I wonder if Laura would like an X-Box?
Leada Gore, Editor
My favorite books growing up were the Little House on the Prairie series, featuring the adventures of Laura Ingalls and her pioneer family. In one book, she described a particularly memorable Christmas where she received a penny. On another Christmas, she was supposed to get some candy, but Pa got trapped in a snow storm and had to eat it, or something like that.
Either way, Laura's Christmas would be less than slim by today's standards. I don't know a single child who would say "Oh boy! A penny" today, unless the penny was taped onto an X-Box 360. That X-Box, plus the penny, will set you back about $850.01 on Ebay right now, by the way.
The cost of Christmas has gone up each year and there doesn't seem to be a limit in sight. The average parent spends way more than the Three Wisemen did on their presents and they brought gold to the party for Heaven's sake. If you doubt this assertion, all you have to do is look back at a list of the most popular toys from the last century as compiled recently by Forbes magazine. They examined the most popular toys dating back to 1900 all the way through today.
In the 1900s, those honors went to Crayola Crayons and teddy bears. By 1910, children were asking for Raggedy Ann dolls and Lincoln Logs. By 1920, they had moved to Yo-Yos and by 1930, to Viewmasters and Monopoly games.
Board games were the rage in the 1940s, with two of the most popular toys being Scrabble and Candy Land. In the 1950s, it was Barbie, hula hoops and Mr. Potato Heads. Things stayed pretty much the same in the 1960s, with the addition of G.I. Joe and Easy Bake Ovens. Even the 1970s weren't bad. The most popular items then were Rubik's Cubes and Strawberry Shortcake dolls.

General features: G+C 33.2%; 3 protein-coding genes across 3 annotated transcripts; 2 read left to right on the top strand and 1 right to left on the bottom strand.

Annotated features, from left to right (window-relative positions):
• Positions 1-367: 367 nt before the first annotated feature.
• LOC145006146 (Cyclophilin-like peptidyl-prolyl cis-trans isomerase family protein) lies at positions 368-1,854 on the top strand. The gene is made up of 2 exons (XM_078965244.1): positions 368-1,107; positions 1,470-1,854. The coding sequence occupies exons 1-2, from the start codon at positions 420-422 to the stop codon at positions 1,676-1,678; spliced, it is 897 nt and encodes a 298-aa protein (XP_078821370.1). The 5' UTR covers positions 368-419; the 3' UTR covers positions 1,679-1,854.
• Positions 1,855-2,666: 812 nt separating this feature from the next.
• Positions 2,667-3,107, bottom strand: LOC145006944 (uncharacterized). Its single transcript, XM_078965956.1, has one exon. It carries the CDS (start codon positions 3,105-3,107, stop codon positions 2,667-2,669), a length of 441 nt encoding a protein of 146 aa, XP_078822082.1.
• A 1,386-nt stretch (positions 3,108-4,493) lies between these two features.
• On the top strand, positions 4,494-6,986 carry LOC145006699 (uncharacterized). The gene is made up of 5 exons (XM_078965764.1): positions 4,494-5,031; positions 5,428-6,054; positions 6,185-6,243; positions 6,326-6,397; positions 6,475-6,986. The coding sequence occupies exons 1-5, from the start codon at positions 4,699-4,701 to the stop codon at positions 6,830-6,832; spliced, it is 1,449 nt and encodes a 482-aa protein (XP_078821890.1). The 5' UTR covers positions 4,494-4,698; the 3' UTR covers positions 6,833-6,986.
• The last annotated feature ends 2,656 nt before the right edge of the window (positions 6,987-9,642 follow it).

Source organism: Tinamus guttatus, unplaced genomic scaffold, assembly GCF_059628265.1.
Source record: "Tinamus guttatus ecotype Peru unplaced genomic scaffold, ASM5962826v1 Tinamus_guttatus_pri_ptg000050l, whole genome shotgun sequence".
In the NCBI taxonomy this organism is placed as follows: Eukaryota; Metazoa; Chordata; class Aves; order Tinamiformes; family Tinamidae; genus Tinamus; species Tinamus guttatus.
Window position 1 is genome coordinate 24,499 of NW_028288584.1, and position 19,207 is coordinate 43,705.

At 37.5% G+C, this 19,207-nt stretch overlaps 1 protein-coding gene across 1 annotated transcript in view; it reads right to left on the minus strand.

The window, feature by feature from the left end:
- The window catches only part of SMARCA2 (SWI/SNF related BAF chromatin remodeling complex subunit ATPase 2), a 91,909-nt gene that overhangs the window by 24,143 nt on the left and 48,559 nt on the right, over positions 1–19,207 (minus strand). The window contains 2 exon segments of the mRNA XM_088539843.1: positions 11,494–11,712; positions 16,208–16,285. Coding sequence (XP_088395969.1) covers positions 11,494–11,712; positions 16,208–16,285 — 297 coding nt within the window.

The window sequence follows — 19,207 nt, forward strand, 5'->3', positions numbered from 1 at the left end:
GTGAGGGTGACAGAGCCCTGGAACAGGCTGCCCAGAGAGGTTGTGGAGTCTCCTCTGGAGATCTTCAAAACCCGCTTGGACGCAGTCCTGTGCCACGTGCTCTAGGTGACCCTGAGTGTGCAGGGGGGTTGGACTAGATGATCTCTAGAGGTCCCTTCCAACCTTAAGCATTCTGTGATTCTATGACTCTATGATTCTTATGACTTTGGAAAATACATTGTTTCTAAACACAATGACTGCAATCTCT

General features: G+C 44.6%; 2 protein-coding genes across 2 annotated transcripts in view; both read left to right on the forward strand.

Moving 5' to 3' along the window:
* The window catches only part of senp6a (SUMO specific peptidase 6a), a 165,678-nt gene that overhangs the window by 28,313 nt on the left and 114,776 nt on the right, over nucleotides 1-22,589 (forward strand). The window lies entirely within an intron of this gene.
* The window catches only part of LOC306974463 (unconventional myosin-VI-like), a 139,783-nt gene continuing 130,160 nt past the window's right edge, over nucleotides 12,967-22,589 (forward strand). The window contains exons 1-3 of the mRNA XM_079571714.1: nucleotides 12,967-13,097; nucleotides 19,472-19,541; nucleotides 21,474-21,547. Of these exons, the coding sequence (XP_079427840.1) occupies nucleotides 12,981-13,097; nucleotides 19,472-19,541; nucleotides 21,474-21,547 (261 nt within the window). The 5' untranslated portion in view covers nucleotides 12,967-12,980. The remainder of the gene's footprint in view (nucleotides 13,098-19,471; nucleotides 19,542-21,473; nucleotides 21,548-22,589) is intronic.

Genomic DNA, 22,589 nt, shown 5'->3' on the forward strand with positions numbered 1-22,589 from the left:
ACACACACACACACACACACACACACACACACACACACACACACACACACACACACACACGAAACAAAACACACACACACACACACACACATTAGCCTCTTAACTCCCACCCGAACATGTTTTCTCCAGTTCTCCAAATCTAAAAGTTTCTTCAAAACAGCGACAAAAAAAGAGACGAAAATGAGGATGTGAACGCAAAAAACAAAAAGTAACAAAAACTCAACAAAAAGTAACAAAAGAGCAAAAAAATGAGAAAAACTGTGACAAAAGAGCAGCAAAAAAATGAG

And then things changed. You can blame it all on Cabbage Patch Kids. Those squatty dolls became popular in the 1980s and formerly sane parents were suddenly willing to pay any sum so their child could "adopt" a Cabbage Patch Doll. Things got even crazier in the 1990s, when Beanie Babies became a hit. It wasn't too out of the ordinary to pay $100 for Tobasco the Bull or whatever were the supposedly "hot" Beanie Babies. Those weren't toys, after all, they were an investment.
And what about now? So far, this decade's hot toy has been the razor scooter. An electric one of those will set you back about $300, which is a long way from a penny and some hard candy.
Who knows what the future holds for popular toys? Probably $1,000 video game consoles and $500 dolls.
I, for one, won't be biting. I will be handing out pennies and candy – taped to an X-Box of course. I'd hate to disappoint any of the children.